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“Forecast of China's Economy for 2021 ” Forum Held Online


The raging COVID-19 pandemic has stricken a devastating blow to the global economy and posed new challenges to the exchanges between Chinese and US scholars. The China–US Economic Track II Dialogue serves as an important non-governmental exchange platform for Chinese and American scholars. Every January, Chinese experts hold “Forecast of China's Economy” forum at the New York Stock Exchange (NYSE), a move to enable more American investors, academic and business circles, the media and the public to have a better understanding of China’s economic development concepts and reform direction.

Through painstaking efforts in controlling the pandemic, China is the only economy in the world to show positive growth in 2020, and now China is narrowing the gap with US in total economic volume. In 2021, when the COVID-19 pandemic and the international economic landscape continue to be uncertain, the Chinese economy will attract more attention from American media, entrepreneurs and investors.

Against such a backdrop, the National School of Development (NSD) at the Peking University (PKU) and the National Committee on United States-China Relations held the “Forecast of China's Economy for 2021” forum via video link on the morning of February 3 (Beijing time). The guest speakers in attendance included Prof. Yao Yang, PKU Boya Chair Professor, Dean of the NSD, Executive Dean of Institute of South-South Cooperation and Development, Director of China Centre for Economic Research, and Cheung-Kong Scholar of the Ministry of Education, Prof. Huang Yiping, Deputy Dean of the NSD, Sinar Mas Chair Professor of Economics, and Director of the Institute of Digital Finance of PKU, Dr. Hu Yifan, Regional Chief Investment Officer & Chief China Economist UBS Global Wealth Management. The event was chaired by Steve Orlins, President of the National Committee on United States-China Relations. Hundreds of attendees from economics, business and press circles joint the event via video link and interacted with the guest speakers.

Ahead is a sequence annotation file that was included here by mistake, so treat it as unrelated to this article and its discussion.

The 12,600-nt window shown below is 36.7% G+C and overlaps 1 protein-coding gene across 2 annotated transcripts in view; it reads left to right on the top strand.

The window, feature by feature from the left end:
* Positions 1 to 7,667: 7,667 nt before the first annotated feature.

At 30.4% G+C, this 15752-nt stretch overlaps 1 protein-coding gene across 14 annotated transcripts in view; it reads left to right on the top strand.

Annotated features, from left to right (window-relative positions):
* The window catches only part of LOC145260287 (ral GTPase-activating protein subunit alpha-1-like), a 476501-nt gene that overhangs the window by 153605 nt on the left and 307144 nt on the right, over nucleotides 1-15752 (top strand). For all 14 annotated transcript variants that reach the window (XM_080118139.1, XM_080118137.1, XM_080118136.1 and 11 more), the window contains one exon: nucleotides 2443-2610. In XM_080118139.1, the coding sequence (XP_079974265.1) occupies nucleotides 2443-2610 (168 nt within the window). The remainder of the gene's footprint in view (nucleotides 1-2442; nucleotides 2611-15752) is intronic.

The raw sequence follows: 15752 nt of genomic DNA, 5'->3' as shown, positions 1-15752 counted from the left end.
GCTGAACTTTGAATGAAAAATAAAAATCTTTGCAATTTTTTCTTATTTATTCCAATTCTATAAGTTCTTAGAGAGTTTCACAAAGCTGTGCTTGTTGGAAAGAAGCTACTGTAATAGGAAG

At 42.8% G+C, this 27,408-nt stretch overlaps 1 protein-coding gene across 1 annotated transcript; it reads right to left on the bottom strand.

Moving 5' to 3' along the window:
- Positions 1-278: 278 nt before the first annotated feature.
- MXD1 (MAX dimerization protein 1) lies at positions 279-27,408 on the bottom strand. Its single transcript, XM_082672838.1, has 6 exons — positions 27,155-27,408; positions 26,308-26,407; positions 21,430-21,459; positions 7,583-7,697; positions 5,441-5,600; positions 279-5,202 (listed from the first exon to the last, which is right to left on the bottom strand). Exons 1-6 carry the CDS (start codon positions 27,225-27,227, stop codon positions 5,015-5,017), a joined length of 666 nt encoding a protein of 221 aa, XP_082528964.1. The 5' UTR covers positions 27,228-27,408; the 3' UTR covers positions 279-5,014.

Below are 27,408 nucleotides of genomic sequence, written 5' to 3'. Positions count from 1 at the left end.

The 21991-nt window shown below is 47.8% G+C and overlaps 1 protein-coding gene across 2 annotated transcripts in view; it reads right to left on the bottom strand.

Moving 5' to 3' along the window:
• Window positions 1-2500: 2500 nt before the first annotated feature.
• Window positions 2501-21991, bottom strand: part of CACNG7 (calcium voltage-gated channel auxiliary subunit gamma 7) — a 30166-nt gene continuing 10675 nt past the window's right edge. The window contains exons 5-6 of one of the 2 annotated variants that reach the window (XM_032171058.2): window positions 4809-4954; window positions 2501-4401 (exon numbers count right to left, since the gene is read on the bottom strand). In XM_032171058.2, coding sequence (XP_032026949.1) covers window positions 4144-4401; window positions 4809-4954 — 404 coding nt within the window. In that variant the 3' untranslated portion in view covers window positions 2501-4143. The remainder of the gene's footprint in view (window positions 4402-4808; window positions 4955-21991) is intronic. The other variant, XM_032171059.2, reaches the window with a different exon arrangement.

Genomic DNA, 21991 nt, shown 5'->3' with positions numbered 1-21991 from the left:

Dr. Hu Yifan first shared her views on five years of China economic forecasts. Chinese government is determined to reach high-income status and raises the prospect of doubling China’s GDP by 2035, which would imply an annual average growth rate of 4.7% over that period. Meanwhile, China strives to enter an era of high-quality development.

Hu held that in 2021 the Chinese economy is expected to maintain a strong recovery momentum and China’s economic growth can reach as high as 9%, which will further drive the global economic recovery.

Recently, some raised concerns in the credit market that the People’s Bank of China (PBC) may tighten liquidity. But Hu didn’t think so. According to her estimates, PBC, the central bank of China, will continue to maintain a flexible supply of liquidity this year, with an expected average annual growth rate reaching about 12%, and will continue to support consumption and investment growth. This is also conducive to shifting China’s focus toward “Urbanization 2.0” and building a powerful nation of science and technology.

When it comes to the potential risks in the Chinese economy, Hu said that China-US relations may still deteriorate. But for China, the most important thing is that China remains committed to its own cause no matter how the external environment changes, and constantly improves its overall national strength and international competitiveness. The signing of the RCEP Agreement in 2020 is a typical example of promoting multilateral cooperation.

Professor Yao Yang focused on the relevant contents of China’s “14th Five Year Plan (2021-2025)”.

He pointed out that people usually regard the Five-Year Plan as a guiding policy, but the “14th Five-Year Plan” is quite special. President Xi attaches great importance to the 14th Five-Year Plan. Xi not only has presided over a lot of research work, but also held a number of meetings and consulted experts and representatives from all walks of life. This means that, compared with the previous five-year plans, this plan not only covers important issues concerning more areas, but also is more enforceable and operable

Professor Yao held that the “14th Five-Year Plan” contains three highlights, which would play an important role in shaping China’s economy in the next 15 years:

First, China has entered the “Urbanization 2.0” era: China has been committed to promoting urbanization in the past 40 years, and in the next 15 years, this speed will be further accelerated, which means more than 200 million people will move from rural areas to urban areas. What is different from the past is that in the process of Urbanization 2.0, more people will gather in megacities. By 2035, China will have seven megacities, and the household registration system will be reformed accordingly.